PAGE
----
|Pinstripe wallpaper in Beau Brummel's house in London.|
Pinstripe, plaid, tuxedo ruffles, flannel, tweeds, leather, bespoke tailoring -- just a smattering of these masculine touches can coax a courtly and dignified tone from the frilliest of interiors. Think Cary Grant or George Clooney, leather paneling, a dashing fedora, a long-ago remembered scent of pipe tobacco. It's a style that wears well on its own, but also mingles well with modern and traditional, rough and luxe, high and low.
|Ralph Lauren fabric and wallcovering, Fall 2010|
No one does masculine interiors quite like Ralph Lauren. Long before he debuted his Home collection, Lauren perfected menswear-inspired interiors in his own home. A modern-day dandy, Ralph Lauren fully embraced his decor of plaid, tweed, and tobacco leather furniture, his home a tasteful embodiment of his blue-blood-in-America clothing line.
Below, Lauren's Bedford estate library, resplendent with plaid, paisley, tobacco leather and antique carpets. Lauren's homes (he has five) all sport meanswear-inspired touches, regardless of their geographic locales.
|From Architectural Digest, image by Durston Saylor|
Below, Harris Tweed covered chairs in the Blythswood Square hotel, Glasgow, Scotland's first five-star hotel. With knock-off tweeds now being produced around the world, genuine Harris Tweed has been produced for 150 years by islanders who live on Scotland's Outer Hebrides. Still a cottage industry, Harris Tweed is still handwoven from strong Scottish wool on pedal-powered looms in the weavers' homes, and is then sent out to their local mills for washing and finishing.
|Harris Tweed-covered chairs in the Blythswood Square hotel.|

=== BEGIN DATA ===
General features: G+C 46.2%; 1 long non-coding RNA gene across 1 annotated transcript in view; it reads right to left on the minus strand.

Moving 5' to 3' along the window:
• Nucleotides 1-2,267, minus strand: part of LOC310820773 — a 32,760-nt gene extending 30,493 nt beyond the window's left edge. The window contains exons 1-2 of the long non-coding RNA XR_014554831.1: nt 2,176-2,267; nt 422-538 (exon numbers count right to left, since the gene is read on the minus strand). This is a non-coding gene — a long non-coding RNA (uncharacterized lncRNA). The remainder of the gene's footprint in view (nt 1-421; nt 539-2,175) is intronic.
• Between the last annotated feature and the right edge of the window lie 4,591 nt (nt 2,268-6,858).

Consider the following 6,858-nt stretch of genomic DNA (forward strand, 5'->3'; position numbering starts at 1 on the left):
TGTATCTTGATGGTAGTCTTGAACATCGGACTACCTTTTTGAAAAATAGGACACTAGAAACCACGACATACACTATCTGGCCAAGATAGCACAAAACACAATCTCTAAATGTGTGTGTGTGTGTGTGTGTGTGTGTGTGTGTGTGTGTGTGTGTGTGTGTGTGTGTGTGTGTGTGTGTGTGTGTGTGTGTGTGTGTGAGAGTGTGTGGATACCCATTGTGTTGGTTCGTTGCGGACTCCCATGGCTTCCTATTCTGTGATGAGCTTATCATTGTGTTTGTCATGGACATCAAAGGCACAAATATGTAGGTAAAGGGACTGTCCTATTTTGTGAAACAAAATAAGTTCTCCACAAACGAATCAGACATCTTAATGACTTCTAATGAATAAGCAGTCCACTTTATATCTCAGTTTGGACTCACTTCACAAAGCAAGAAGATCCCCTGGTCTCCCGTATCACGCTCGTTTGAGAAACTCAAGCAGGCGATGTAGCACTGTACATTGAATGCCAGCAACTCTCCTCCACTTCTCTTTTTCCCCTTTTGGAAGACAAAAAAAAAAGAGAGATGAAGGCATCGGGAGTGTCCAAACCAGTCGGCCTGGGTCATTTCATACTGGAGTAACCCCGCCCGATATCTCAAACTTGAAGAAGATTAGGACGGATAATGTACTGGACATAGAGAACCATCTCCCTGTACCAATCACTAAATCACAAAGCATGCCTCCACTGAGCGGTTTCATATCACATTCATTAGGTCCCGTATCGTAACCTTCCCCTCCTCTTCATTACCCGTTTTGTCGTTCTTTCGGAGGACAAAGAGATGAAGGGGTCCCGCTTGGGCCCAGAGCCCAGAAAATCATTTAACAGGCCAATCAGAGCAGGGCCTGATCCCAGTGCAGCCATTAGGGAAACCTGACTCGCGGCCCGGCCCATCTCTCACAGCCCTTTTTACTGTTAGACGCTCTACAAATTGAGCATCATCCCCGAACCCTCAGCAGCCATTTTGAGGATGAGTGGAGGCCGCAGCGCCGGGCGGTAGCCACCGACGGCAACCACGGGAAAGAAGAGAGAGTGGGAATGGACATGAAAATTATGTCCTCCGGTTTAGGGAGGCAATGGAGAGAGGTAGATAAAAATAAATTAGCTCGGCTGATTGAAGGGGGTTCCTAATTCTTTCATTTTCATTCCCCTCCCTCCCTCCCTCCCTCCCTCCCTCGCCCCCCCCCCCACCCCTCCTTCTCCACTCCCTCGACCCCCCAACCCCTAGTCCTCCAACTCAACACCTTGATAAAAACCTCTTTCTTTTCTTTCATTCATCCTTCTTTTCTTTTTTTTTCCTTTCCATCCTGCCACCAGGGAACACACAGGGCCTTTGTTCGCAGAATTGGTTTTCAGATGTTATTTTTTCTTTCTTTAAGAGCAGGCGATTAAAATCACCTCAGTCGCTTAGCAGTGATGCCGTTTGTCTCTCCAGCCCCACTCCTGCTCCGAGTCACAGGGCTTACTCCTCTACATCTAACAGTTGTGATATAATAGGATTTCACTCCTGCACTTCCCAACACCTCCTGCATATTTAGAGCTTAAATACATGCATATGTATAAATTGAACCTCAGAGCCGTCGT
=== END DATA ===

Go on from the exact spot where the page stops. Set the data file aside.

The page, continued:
While many other types of tweed exist, only Harris Tweed is protected by an act of Parliament, which created the Harris Tweed Authority in 1933, defining by law what constitutes Harris Tweed. Only tweed that is dyed, spun, and woven entirely by hand in the Outer Hebrides islands of Harris, Lewis, Uist and Barra can receive the sovereign "orb" trademark. An inspector from the Harris Tweed Authority checks every 50 meters of the tweed before it's stamped by hand with the famous symbol.
Flannel, long a menswear staple known for its sturdy-yet-soft qualities, has been made since the 17th century. Originating from Wales, flannel is woven from wool and cotton, then brushed to give it its softness. Below, a grey flannel Chesterfield chair.
|Chesterfield from Lover's Lounge|
Below, a Ralph Lauren flannel Chesterfield sofa and plaid chair.
Plaid has seen a resurgence in popularity in both fashion and interiors. Tartan, as it is referred to outside of North America, is historically Scottish, with clans designated their own official pattern. Provinces in Canada have their own official tartan, but did you also know that here in America, most states have their own official tartans? You can find a list of official U.S. state tartans here.
Plaid has long been used to decorate interiors, but mostly in cabin or rustic interiors. Below are some examples of just how sophisticated and refreshing plaid can look. Two different plaids in the same color family, a silk table covering, a sheer-covered crystal chandelier -- who would have ever thought they would all look this good together? What an elegant and thoughtful design.
|Image and design from Encore Decor|
Below, a bathroom in Castle Forter in Perthshire, Scotland. From the photos of this stunning castle, it looks as if plaid/tartan is used in every room. The overall look is of comfortable elegance.
Below, a more polished take on decorating with plaid.
|Courtesy of Summer Thornton Designs|
Below, the San Francisco home of designer Scot Meacham Wood. Of Scottish descent, Wood unabashedly decorated his home with plaid, plaid, and more plaid. The result is pure, beautiful, British luxury.
|Courtesy of The Adventures of Tartanscot|
Scot Meacham Wood's bedroom.
|Courtesy of The Adventures of Tartanscot|
Plaid on a classic Eames lounge chair.
...as wallpaper in a hallway alcove, behind a vintage coat rack.
|Courtesy of House To Home, U.K.|
...on a Mini Cooper.
...even the interior of a Porsche.
Pinstripes have long been associated with conservative business attire. Now the fabric gets a decidedly modern update as it transitions into interior design.
|Courtesy of Designers Call|
|Courtesy of blog 2Modern|